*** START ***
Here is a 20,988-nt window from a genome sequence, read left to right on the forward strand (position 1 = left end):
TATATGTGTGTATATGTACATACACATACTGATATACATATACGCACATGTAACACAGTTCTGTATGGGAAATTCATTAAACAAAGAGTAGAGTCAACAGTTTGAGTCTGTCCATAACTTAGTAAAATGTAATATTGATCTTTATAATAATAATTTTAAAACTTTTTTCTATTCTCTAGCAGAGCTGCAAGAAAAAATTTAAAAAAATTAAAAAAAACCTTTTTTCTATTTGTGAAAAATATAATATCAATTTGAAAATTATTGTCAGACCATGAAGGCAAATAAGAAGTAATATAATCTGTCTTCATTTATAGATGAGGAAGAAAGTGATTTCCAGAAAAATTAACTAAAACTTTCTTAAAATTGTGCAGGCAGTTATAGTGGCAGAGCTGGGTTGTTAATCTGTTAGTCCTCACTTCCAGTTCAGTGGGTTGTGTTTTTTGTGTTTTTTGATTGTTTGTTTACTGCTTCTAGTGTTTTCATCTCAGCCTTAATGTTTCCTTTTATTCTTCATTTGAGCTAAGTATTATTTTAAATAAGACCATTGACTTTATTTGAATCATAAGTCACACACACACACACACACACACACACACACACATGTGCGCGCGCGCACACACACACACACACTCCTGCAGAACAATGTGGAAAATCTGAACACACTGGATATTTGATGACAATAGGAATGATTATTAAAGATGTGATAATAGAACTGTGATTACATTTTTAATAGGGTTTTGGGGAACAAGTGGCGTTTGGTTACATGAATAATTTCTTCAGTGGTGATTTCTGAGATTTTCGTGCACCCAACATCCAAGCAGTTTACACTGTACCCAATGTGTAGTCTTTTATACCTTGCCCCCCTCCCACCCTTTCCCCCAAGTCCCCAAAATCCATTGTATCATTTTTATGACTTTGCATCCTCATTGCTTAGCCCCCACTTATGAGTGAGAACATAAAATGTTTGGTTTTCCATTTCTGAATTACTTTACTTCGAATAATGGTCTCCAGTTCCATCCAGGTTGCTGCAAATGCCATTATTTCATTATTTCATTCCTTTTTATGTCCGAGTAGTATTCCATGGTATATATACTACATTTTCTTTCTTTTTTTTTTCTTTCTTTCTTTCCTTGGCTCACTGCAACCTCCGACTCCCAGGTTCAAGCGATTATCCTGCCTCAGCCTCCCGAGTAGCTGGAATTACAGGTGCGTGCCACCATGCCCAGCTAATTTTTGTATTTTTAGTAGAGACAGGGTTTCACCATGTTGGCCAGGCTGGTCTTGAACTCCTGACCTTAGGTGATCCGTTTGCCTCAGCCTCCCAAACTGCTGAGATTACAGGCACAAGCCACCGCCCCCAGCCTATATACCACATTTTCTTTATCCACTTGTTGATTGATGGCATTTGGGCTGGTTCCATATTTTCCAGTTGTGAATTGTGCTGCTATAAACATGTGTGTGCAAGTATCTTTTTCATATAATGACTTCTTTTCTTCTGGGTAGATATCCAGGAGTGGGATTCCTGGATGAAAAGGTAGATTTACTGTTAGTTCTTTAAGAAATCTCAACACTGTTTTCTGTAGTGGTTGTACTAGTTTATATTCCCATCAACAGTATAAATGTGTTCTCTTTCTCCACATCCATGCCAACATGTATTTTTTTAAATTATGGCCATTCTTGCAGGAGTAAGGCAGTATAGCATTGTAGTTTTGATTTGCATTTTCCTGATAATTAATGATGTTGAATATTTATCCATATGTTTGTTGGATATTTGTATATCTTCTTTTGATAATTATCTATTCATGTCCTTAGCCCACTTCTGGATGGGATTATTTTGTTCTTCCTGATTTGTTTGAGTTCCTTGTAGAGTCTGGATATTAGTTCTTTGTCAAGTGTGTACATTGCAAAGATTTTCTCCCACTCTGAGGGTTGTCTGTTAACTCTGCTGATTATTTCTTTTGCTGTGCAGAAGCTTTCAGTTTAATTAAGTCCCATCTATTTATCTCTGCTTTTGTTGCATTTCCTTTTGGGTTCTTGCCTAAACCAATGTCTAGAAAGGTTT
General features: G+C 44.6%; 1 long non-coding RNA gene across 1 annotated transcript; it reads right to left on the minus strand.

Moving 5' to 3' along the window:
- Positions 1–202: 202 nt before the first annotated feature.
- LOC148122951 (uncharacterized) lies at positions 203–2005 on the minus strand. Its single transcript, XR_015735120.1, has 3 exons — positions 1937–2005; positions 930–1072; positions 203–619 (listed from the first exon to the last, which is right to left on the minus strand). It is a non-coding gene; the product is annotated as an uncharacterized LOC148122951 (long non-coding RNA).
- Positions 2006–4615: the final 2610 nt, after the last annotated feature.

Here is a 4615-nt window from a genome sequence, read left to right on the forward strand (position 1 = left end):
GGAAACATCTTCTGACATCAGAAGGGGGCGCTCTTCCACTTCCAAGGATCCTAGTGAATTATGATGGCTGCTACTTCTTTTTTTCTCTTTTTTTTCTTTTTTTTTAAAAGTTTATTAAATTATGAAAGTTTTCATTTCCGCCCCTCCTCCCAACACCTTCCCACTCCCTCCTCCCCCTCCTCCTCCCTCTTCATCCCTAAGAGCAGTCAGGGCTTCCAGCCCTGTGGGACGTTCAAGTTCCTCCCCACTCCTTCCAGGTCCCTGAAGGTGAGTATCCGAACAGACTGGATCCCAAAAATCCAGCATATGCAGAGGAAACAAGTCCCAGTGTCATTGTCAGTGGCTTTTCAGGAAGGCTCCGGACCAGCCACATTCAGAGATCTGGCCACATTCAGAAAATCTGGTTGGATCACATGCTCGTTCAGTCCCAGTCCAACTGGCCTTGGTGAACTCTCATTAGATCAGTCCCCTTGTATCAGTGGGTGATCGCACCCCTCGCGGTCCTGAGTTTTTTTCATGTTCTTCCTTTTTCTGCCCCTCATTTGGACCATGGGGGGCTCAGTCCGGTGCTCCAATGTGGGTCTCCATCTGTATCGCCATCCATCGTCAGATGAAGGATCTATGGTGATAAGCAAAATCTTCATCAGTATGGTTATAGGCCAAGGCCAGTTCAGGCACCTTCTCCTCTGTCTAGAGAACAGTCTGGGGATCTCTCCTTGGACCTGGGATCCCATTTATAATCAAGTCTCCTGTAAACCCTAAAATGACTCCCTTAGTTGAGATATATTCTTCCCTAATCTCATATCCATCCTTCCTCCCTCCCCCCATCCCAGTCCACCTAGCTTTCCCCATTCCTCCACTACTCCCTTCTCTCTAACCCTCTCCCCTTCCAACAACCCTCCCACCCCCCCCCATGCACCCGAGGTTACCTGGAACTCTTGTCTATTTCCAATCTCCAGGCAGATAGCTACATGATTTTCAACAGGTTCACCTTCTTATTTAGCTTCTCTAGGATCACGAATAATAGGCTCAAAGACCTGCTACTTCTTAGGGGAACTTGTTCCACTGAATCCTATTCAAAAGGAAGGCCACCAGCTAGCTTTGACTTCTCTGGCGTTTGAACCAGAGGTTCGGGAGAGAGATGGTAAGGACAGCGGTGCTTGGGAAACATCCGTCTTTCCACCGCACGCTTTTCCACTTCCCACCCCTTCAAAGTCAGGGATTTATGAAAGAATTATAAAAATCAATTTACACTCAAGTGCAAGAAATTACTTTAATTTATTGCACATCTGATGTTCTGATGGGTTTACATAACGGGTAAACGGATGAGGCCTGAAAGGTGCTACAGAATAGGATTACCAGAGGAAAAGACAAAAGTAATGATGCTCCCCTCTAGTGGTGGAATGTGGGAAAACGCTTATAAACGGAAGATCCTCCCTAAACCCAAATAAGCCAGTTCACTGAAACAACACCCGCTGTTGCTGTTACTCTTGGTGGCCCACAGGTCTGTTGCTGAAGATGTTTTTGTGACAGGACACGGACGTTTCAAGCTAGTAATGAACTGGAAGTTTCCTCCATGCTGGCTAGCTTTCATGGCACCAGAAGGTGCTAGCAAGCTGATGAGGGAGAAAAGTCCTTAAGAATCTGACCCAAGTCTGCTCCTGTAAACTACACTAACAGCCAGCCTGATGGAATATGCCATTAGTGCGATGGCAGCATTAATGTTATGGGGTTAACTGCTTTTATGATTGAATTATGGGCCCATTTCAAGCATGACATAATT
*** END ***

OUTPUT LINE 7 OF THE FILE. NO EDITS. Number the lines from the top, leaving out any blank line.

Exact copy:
- Positions 2006–4615: the final 2610 nt, after the last annotated feature.